Sea Glass from Lincoln City, Oregon - What is It?

by Cindy Rader
(Juneau, Alaska)

Lump of Sea Glass - What is It?

Lump of Sea Glass - What is It?

~ sea glass identification question submitted by Santelices in Miami, Florida 


What is this large sea glass from Lincoln City, Oregon?

I found this fairly large piece of sea glass on a beach in Lincoln City, Oregon. 

It is quite rough and has sand trapped inside. 

Could you help me determine what it could have once been. 

I have included pictures of both sides of the glass.

~ sea glass identification question submitted by Santelices in Miami, Florida 


Usually, when beach glass has sand trapped inside, it has been melted in a campfire or bonfire.

Sometimes there is a cavity left inside or the sand may be embedded in the glass.

Usually the glass is very uneven; however, if it was melted long ago and has been tumbling around in the surf during that time, it can become pretty well rounded and smooth.

Sea glass that has been melted is called "firemelt" or "bonfire glass."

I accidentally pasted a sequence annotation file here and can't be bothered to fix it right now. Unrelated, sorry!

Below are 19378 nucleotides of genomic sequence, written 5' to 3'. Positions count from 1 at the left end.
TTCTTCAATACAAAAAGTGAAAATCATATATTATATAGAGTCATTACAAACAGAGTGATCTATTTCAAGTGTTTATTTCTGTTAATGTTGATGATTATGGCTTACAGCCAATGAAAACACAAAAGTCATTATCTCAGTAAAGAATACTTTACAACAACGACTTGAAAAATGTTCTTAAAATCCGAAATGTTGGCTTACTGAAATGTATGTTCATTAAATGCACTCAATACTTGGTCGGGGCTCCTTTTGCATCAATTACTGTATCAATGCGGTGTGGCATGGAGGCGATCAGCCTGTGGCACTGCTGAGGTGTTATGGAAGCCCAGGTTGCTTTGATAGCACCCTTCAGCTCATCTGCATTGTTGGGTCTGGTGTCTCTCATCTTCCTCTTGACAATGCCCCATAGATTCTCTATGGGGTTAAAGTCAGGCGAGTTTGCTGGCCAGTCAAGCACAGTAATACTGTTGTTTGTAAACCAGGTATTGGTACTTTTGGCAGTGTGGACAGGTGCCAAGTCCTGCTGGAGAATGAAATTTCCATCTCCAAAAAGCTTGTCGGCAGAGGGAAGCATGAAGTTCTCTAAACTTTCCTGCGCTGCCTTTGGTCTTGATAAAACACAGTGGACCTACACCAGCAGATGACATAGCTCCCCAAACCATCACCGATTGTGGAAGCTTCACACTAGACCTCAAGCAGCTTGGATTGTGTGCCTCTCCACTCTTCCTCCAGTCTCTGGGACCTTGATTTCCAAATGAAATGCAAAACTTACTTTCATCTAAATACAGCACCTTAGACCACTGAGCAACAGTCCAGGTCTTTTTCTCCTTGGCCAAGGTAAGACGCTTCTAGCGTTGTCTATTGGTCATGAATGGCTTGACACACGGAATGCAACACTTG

Although your piece is much larger than what would normally be found, you can be almost certain that is bonfire glass. Very interesting and unique find!

~ David from Odyssey Sea Glass

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Comments for Sea Glass from Lincoln City, Oregon - What is It?

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Feb 03, 2015
Fire melt, bonfire glass, and campfires.
by: David and Lin from OdysseySeaGlass

Definitely bonfire glass, also called firemelt.

Here is one of the ways a hunk of beach glass like this could be formed:

Some beaches have round cement rings in the sand where you are allowed to build a fire.

People throw broken bottles into them in the daytime, concentrating the glass shards in a very specific area.

When you build a nice hot fire at night, the glass shards melt together somewhat and the sand sticks to them.

If water is thrown on the fire to put it out, the glass crystallizes and cracks.

The next time a hot fire is built, the process happens again.

That would produce a chunk of sea glass like the one in the photo. What could happen further?

Possibly, in the next big storm, the waves overun the fire ring, the glass is sucked out by the tide and currents, and the tumbling starts.

The glass can then be very tumbled and rounded and some very interesting (but usually kind of ugly) beach glass pieces are formed.

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